Four concepts frame my argument—reproductive insecurity, belonging, social networks, and legal consciousness. At the Käte Hamburger Center for Advanced Study in the Humanities “Law as Culture” I hope to deepen my understanding of the latter in light of this year’s theme on the genesis, interweaving, and conflicts among legal cultures. Considering how law shapes, and often hinders, African mothers’ hopes and goals, we may think first of immigration law, family law, and the regulation of residence, schooling, and health care within the receiving society (Germany, EU). Within Cameroon, traditional polities regulate belonging through customary law regarding kinship and fealty, while the state determines national citizenship and shapes more particularistic placed-based belonging through ethnic quotas. Rather than examining the law per se, I focus on legal consciousness—how law is experienced and understood by ordinary people, or as Susan Silbey states in her 2005 review article, “After Legal Consciousness,” how “actors construct, sustain, reproduce, or amend the circulating (contested or hegemonic) structures of meanings concerning law”. The stories African migrants tell each other about belonging and exclusion, about encounters with neighbors, teachers, physicians, and public officials, sediment into collectively held ideas about getting along with the law in a new place. It is here that legal cultures are formed, contested, and interwoven.

(Selected) Publications

  • Urbanites and Urban Villagers: Comparing ‘home’ among elite and non-elite Bamiléké women’s hometown associations (with Flavien T. Ndonko), in: Africa 80(3), pp. 371-396, 2010.
  • Gerüchtsgenealogie: Geschichte, Gedächtnis, und Gerüchte in Kamerun, in: Kuckuck: Notizen zur Alltagskultur 21(2), pp. 20-24, 2006.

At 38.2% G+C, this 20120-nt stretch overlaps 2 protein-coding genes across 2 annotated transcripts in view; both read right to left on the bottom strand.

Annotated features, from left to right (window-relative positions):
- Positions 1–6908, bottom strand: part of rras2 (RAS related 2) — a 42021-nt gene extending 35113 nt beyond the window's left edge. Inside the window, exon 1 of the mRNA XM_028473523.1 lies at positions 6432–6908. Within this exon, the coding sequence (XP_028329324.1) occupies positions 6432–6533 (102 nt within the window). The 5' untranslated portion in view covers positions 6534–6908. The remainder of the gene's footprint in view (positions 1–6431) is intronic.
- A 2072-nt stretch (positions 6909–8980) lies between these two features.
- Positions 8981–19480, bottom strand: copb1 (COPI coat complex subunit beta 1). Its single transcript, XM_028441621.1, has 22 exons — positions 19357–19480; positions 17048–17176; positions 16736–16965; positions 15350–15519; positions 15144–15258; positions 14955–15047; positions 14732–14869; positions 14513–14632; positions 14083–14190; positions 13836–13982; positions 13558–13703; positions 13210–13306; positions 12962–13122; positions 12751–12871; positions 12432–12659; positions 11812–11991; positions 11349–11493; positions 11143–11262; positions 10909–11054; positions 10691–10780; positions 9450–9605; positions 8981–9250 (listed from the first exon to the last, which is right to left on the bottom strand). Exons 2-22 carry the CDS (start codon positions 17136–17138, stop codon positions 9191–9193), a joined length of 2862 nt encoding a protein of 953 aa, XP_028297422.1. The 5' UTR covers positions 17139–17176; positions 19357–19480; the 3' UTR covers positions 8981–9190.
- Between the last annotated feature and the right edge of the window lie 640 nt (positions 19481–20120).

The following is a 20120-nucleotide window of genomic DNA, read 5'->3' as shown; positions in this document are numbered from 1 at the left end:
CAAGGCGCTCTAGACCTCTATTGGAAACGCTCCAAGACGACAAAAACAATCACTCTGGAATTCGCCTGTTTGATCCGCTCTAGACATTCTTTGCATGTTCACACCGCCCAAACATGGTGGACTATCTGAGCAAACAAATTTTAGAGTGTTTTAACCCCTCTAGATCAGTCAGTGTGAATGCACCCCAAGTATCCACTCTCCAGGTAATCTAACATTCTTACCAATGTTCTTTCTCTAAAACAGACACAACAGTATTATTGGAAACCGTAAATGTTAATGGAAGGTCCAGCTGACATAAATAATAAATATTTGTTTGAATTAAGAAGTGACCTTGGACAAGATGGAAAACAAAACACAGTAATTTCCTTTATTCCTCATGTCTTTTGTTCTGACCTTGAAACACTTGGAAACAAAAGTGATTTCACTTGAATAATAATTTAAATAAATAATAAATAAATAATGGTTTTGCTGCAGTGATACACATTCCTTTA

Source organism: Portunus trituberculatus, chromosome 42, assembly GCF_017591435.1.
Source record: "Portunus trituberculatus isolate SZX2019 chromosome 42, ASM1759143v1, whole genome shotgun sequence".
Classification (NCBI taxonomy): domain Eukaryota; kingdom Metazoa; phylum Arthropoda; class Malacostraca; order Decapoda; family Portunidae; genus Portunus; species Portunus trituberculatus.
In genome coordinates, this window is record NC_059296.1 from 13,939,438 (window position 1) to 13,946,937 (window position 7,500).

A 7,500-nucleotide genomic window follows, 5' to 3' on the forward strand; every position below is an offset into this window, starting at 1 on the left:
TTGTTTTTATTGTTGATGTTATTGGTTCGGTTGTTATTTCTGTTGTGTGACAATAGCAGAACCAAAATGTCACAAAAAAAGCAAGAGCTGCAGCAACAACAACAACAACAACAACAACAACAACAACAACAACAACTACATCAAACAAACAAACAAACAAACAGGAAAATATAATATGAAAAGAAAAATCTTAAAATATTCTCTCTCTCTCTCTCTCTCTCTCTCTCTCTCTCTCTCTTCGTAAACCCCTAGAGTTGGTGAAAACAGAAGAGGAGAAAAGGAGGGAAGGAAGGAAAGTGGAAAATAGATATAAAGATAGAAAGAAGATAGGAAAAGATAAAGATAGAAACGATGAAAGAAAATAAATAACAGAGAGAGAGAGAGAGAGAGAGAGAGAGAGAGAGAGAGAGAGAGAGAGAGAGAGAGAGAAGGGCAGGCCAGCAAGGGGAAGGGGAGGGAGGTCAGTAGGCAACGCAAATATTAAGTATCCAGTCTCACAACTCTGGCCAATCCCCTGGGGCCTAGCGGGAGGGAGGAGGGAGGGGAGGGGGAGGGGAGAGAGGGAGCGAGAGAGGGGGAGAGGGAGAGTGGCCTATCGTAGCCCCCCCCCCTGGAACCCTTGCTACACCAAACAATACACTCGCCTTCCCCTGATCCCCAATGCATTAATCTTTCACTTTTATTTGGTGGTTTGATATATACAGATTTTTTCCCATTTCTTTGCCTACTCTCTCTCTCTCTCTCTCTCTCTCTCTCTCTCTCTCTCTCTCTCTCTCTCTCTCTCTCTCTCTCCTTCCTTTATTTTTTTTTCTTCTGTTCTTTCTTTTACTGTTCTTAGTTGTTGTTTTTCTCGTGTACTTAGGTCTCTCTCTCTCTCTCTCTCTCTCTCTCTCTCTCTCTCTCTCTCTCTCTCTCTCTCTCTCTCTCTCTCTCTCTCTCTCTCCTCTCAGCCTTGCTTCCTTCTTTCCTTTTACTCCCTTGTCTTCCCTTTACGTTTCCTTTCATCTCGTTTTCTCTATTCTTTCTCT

• The Social Management of Fetal and Infant Death: Dual Disruptions to Reproductive Lives and Discourses (with Flavien T. Ndonko and Song Yang), in: Curare 29(1), pp. 7-15, 2006.
  • “Cucinare dentro”. Parentela e genere nel linguaggio Bangangté sul matrimonio e la procreazione, in: Silvia Forni, Cecilia Pennacini and Chiara Pussetti (Eds.): Antropologia, Genere, Riproduzione: La costruzione culturale della femminilita. Rome: Carocci 2006, pp. 141-172 [Italian translation with translator’s introduction and footnoted updates of 1995 article in American Ethnologist].
  • Remembering “the Troubles”: Reproductive Insecurity and the Management of Memory in Cameroon (with Flavien T. Ndonko and Song Yang), in: Africa 75(1), pp. 10-29, 2005.
  • How Rumor Begets Rumor: Collective Memory, Ethnic Conflict, and Reproductive Rumors in Cameroon (with Flavien T. Ndonko and Song Yang), in: G.A. Fine, V. Campion-Vincent, and C. Heath (Eds.): Rumor Mills: The Social Impact of Rumor and Legend. New Brunswick: Aldine Transaction 2005, pp. 141-158.
  • Reproduction, Collective Memory, and Generation in Africa (Ed.), Edinburgh: Edinburgh University Press 2005.
  • Is Infertility an Unrecognized Public Health Problem? An Emic View from the Grassfields of Cameroon, in: Marcia Inhorn and Frank van Balen (Ed.): Infertility Around the Globe: New Thinking on Childlessness, Gender, and Reproductive Technologies. Berkeley: University of California Press 2002, pp. 215-232.
  • Sterilizing vaccines or the politics of the womb: Retrospective study of a rumor in Cameroon (with Flavien T. Ndonko and Bergis Schmidt-Ehry), in: Medical Anthropology Quarterly 14 (2), pp. 159-179, 2000.
  • Plundered Kitchens, Empty Wombs: Threatened Reproduction and Identity in the Cameroon Grassfields, Ann Arbor: University of Michigan Press 1999.
  • Cooking Inside: Kinship and Gender in Bangangté Metaphors of Reproduction and Marriage, in: American Ethnologist 22(3), pp. 483-501, 1995.